Greetings from New Hampshire, where I’m in the second of two weeks teaching at a delightful small family camp, sponsored by HIM and my good friends Paul and Virginia Friesen (whose new book I’ll be reviewing in a future post).
Life’s more than full this week, and next, so I probably won’t be writing much for a few days. In the meantime, I’ve wanted to review three favorite books from the summer in hopes that some of you might find one of them helpful, or just plain fun:
Necessary Endings by Henry Cloud has been a wonderful balance to my studies in the book of Hebrews, because the latter is all about endurance, pressing on when you feel like quitting, being heroic in your steadfastness, that sort of thing. It’s marvelous to be reminded that there are also times to walk away, times to bring an end to things: programs, relationships, personal goals. He talks about the necessity of pruning and the reality that life creates too much life, as I recently posted. The book is filled with encouraging stories about people who faced reality honestly and had the guts to make hard changes.
My favorite part of the book is chapter 4, because that’s where the author talks about the needed paradigm shift most of us need to make so that we can come to view proper endings as normal and good rather than viewing every ending as necessarily a failure, or viewing all pain as bad. We have internal maps that sometimes cause us to resist initiating endings and I’ve read Cloud’s discussion of these faulty maps several times this summer, each time learning something new about my own heart.
This isn’t about any particular element of my life in the moment. It’s about the a maturing of my way of looking at the world so that I’m less threatened by the reality that nothing – nothing – lasts forever, and that sometimes God asks us to lead by saying no and saying enough.
Starlight and Storm is a classic mountaineering book written in 1954 by the famous French Mountaineer Gaston Rebuffat. One of the things I love about earlier mountaineering works is the understated eloquence with which they write about things that those who climb get sweaty palms just reading, let alone experiencing. He writes for example, of climbing 65 feet without placing any protection:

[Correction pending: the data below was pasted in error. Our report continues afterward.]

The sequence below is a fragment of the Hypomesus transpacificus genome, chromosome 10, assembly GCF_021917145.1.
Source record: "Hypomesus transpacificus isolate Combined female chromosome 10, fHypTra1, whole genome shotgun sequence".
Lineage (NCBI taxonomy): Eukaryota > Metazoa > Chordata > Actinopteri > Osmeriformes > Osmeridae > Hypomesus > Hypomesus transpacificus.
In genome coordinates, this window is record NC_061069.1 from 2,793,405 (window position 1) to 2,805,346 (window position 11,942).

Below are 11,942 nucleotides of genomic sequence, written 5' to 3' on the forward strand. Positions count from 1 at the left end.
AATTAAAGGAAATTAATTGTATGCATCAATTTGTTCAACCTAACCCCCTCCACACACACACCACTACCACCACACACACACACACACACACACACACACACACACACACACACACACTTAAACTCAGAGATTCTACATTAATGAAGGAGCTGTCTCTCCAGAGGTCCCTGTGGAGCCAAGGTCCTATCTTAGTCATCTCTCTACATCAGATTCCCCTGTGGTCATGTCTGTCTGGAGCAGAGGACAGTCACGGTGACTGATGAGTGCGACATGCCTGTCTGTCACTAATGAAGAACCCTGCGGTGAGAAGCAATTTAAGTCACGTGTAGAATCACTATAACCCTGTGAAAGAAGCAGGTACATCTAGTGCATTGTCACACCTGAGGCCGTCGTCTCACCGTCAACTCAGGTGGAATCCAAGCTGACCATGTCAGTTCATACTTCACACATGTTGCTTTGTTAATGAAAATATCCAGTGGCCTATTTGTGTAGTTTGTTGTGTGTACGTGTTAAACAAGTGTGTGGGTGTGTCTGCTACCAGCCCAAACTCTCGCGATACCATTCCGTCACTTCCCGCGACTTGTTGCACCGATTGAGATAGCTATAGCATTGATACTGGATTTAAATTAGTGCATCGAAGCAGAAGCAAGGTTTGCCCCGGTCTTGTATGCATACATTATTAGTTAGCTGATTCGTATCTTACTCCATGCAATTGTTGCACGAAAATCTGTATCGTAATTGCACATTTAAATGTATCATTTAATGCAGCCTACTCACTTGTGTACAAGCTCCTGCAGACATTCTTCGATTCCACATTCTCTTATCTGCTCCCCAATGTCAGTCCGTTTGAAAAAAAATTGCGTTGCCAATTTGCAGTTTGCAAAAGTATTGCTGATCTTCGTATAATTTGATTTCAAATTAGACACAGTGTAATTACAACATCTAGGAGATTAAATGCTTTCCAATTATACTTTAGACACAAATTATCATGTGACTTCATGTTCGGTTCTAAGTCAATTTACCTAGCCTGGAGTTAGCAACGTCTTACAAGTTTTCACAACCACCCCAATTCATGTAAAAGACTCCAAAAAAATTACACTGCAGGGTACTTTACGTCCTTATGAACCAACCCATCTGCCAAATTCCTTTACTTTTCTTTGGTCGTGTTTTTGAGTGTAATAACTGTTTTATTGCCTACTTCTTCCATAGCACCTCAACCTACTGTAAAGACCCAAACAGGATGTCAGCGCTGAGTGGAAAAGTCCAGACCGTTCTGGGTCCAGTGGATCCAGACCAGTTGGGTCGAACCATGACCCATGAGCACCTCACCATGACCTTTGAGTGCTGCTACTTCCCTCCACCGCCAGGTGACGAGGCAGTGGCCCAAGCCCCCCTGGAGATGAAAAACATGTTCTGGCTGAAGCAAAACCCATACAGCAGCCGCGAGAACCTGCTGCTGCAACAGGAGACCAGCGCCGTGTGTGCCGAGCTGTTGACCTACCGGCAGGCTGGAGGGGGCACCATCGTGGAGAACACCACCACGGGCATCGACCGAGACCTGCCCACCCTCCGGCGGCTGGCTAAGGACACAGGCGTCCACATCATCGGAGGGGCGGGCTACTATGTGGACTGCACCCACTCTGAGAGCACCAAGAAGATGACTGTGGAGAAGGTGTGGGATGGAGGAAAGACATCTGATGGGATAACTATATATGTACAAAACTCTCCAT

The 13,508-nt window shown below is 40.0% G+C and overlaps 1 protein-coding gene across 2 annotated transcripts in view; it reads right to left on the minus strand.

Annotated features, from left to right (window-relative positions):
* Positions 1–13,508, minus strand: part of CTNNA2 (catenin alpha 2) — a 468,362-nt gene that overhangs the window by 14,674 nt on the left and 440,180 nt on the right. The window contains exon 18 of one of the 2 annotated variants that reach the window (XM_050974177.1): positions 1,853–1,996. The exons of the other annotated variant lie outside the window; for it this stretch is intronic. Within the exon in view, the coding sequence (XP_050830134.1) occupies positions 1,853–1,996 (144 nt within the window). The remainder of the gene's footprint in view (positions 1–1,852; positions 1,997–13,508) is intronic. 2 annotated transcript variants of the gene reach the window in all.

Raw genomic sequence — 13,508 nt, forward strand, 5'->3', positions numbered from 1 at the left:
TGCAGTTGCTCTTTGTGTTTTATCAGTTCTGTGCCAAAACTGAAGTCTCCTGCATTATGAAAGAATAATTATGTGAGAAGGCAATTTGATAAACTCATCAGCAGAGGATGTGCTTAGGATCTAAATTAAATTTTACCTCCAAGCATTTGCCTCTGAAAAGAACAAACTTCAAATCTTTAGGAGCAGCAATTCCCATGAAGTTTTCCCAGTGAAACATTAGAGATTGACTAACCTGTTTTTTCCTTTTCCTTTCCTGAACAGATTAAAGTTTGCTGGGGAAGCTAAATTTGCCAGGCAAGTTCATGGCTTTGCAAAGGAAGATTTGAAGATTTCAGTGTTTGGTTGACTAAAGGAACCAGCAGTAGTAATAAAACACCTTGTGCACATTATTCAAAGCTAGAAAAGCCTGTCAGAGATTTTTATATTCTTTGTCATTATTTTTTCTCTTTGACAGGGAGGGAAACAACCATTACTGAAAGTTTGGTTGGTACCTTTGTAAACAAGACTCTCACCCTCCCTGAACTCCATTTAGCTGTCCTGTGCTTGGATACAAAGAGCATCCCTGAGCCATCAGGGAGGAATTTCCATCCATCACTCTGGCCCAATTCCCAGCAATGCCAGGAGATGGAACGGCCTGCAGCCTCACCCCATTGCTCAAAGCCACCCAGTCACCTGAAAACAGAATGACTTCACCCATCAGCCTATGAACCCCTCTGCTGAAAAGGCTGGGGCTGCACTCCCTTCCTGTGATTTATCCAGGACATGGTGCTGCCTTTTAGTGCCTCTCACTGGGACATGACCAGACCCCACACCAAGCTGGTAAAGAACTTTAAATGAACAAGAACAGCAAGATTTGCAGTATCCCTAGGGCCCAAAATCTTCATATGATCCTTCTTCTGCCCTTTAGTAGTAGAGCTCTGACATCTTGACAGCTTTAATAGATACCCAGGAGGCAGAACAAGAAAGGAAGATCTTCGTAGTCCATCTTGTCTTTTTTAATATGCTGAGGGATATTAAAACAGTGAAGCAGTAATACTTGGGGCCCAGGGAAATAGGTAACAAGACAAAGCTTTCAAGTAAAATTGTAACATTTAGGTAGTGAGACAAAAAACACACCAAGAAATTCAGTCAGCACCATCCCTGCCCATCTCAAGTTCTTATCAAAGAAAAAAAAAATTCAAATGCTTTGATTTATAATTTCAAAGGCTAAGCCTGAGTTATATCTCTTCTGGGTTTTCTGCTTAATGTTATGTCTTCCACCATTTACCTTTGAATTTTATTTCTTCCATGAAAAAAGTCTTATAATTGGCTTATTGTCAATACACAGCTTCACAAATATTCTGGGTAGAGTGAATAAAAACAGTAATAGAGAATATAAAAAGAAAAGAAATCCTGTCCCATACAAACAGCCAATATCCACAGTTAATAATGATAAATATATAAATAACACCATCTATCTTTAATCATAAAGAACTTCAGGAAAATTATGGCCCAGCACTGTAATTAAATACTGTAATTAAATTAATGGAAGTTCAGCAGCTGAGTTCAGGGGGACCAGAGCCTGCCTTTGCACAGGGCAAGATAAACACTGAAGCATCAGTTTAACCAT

“The rope is a wonderful thing for the feeling of unity that it gives, and yet up here, attacking this crack and climbing it, I felt quite alone. There was my companion, sixty-five feet below me. What a fall I would have if I slipped. For the rope behind me, splendid as it was, would be useless. But I could not climb without it, without the friendliness it transmitted. It gave me courage.”
Rebuffat is also a lover of beauty, and writes of the enchantment of the mountains, not as an adversary to be conquered, but as a lover to be explored, caressed, and enjoyed. This is as it should be. The blend of understated courage and the capacity for seeing and expressing the beauty of nature are precisely what I seek from my Cascade friends on a regular basis. Rebuffat inspires to do it better.
Finally, don’t miss The Power of Habit: Why we do what we do in Life and Business by Charles Duhigg. The story of Lisa in the introduction is nothing short of remarkable as she transforms herself from a wholly undisciplined person to one who gets a graduate degree, loses weight, gets out of debt, quits smoking, starts an exercise program, and runs a marathon – all because of the power of habit.
There are many gems in this book, including a chapter on discipleship, drawn from the work of Rick Warren. Most significant for me, however, was the notion that to the extent that we can build some habits into our lives, we free space for creativity, growth, and transformation. Since I’m looking for more space these days, I’ve begun to refine morning habits and some weekly routines so that I’ve the band width for creativity where it’s needed.
What are you reading? We’d all like to know!